Bidders can inspect the vehicles beforehand. Be aware that at auction time, these cars sell in seconds with no further announcements. Expertise is essential in this setting, as novices can easily be manoeuvred into overpaying or be overwhelmed by auction veterans. The environment can be high pressure, particularly with in-demand vehicles.
Salvage auctions offer vehicles determined to be a total loss (aka totalled) by insurance companies. The damage can come from an accident, flood, fire, or another previous-owner incident that makes the car deemed too expensive to repair by insurance companies.
One of two things happens to cars with salvage titles bought at auctions; they are either stripped down for components or rebuilt.
These are “as-is” vehicles, so the purchaser hopes that parts have value or that a rebuilding effort makes financial sense. These buyers want a car that hits all the profitability boxes. Depending on the auction house, salvage auctions may be open to the public. Some online public auctions allow non-dealers to participate in salvage title auction bidding.
Public Vehicle Auctions
Public vehicle auctions come in many forms, but they have one thing in common—everyone is welcome. Large public auction houses mirror wholesale auctions with rapid-fire bidding and a steady stream of vehicles. Every once in a while, you may come across the more casual business of holding live auctions.
It’s also not unusual to encounter estate auctions with just one or two cars available for bidding.
You may see car auctions promoted as “wholesale” but open to the public. Sometimes, this is not an actual dealer auction, just clever marketing.
Government Auto Auctions
Federal, state, and local government agencies sell surplus, seized, and abandoned vehicles to bidders in search of a good deal. This can involve police cars past their prime or automobiles apprehended due to criminal activity. Don’t expect to find a new car here. Government auto auctions may happen in-person or online depending on the item and agency. The highest bidder is typically expected to remove the vehicle as soon as possible (sometimes the same day).
While most government auctions are open to the public, there may be restrictions on who can bid for special equipment. For example, a selling agency may want to see that the sale of an old but usable fire truck goes to a community that needs it, not a private collector.
Online Auto Auctions
Thanks to the Internet, car auctions no longer require in-person bidding, so it doesn’t matter if you dress comfortably or not. Online auto auctions offer convenience and confidence as every participant gets a fair chance to bid. Research is easy, too, as detailed information and photographs are just a few clicks away. Online auction platforms are set up for digital payments and transportation services, so bidders can be across town or across the country.
Yet online bidders will find similarities with brick-and-mortar auctions. Registration and a deposit are required, and bidding can get just as heated in cyberspace as at an auction yard.
Car Auction Tips and Tricks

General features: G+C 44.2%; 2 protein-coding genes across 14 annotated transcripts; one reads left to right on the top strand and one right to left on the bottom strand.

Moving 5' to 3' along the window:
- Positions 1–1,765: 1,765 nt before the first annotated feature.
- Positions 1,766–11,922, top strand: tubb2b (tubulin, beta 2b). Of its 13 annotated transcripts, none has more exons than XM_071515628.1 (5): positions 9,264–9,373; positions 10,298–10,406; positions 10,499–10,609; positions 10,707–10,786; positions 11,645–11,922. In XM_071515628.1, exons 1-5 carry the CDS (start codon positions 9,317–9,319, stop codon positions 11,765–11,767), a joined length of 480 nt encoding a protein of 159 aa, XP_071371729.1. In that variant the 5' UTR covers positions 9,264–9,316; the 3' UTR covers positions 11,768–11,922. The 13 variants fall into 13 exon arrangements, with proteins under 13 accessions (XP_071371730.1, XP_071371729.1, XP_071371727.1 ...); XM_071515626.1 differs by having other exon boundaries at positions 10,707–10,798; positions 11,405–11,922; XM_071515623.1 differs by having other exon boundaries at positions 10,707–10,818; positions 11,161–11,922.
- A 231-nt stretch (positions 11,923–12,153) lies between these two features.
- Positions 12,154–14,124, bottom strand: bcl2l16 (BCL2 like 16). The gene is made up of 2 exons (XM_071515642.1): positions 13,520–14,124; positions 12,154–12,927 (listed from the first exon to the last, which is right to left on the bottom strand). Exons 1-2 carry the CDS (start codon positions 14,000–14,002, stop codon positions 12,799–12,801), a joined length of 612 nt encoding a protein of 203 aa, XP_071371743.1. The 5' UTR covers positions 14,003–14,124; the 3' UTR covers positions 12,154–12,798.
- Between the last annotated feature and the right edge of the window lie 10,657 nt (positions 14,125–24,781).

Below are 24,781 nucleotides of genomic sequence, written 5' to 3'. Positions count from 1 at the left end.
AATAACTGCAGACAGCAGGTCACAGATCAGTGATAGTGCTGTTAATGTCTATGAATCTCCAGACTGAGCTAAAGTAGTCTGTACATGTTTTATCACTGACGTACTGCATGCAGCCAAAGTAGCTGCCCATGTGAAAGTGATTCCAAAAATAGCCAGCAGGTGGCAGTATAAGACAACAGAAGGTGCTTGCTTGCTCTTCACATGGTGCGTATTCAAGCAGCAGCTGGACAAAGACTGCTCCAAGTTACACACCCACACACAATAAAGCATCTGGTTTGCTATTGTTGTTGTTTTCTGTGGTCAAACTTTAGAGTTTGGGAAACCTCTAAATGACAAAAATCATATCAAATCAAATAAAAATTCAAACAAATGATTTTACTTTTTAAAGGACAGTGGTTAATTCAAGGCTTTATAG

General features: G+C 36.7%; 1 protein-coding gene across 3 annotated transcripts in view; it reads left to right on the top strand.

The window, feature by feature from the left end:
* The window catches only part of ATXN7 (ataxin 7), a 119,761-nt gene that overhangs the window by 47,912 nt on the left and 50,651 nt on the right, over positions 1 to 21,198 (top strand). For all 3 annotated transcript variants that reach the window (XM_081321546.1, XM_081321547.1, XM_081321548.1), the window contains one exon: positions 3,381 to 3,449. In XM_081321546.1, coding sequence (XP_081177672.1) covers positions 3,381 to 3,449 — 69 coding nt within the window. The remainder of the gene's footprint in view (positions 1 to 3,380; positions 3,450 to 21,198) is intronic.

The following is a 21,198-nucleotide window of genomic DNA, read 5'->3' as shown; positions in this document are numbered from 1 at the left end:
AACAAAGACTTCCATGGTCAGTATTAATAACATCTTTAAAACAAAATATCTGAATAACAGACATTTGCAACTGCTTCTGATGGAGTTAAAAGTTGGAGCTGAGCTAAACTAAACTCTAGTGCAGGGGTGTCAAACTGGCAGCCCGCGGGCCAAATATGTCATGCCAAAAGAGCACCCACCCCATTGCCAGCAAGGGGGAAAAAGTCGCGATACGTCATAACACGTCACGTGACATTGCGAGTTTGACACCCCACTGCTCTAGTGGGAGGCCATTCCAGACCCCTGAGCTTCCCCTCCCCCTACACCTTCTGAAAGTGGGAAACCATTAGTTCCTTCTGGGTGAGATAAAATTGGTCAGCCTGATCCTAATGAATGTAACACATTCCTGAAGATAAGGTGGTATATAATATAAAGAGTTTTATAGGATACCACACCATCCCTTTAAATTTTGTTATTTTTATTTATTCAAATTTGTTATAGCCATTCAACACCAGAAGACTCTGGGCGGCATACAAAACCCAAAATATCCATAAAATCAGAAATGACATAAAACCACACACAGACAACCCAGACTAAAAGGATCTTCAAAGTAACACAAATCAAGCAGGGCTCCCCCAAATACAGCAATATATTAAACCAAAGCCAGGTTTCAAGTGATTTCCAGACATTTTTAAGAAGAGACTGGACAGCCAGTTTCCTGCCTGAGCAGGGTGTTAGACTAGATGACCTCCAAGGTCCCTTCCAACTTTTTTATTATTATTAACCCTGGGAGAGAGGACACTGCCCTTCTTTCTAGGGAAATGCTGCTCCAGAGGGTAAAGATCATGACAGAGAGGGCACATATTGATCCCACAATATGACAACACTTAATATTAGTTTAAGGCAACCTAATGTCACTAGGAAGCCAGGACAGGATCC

Every industry has its “tricks of the trade,” and car auctions are no different. Here are some tips to consider for success with your next auction.
- Do Your Homework: Above all else, know everything possible about a car before bidding on it. Explore the vehicle history report, conduct your own inspection (virtually or in-person), and research market prices. Uncovering some information that others might not be aware of provides an advantage; you might have more confidence to keep bidding or know when it’s time to quit. For pricier cars, consider having a mechanic inspect the vehicle ahead of the auction. You may have a specific interest, like a classic car auction, that’s worth exploring.
- Set a Maximum Budget: It’s worth repeating: set a price ceiling for an auction car and don’t go over it. It’s far better to be disappointed about missing out on a “maybe,” than going home with something overpriced.
- Look for Unpopular Cars: Everyone will be bidding on a quality SUV in the middle of winter. But if all you’re after is a good deal, consider cars that aren’t as in demand. A sedan or station wagon can do a good job hauling people and their things. And you’ll have more money for gas and repairs.
Car Auctions: Final Thoughts
Knowing how car auctions work is the best way to prepare for bidding and winning. So instead of focusing on the auction process, you can direct your attention to where it needs to be— the cars. Familiarizing yourself with this guide is the best place to start.
Where do car auctions get their cars?
Auction cars come from many sources, including car dealership trade-ins and end-of-lease vehicles. Damaged cars, which may or may not be salvaged, also come to auction. This is not the place to find a new car.
Is it a good idea to buy auction cars?
An auction car can be an excellent opportunity for a savvy bidder that knows how auctions work, is familiar with what they’re buying, and has an eye for pricing and valuations.
Why are cars at auction so cheap?
Most cars come to auction as slow sellers from car dealerships. The need to quickly off-load these used cars creates a buying opportunity for observant bidders.
What are the pros and cons of buying a car at auction?
The most significant advantage of an auction car is the potential to save money, as you’re not buying a car at retail. However, like buying used cars from private sellers, there can be uncertainty about the previous owner, the vehicle’s history, and its condition.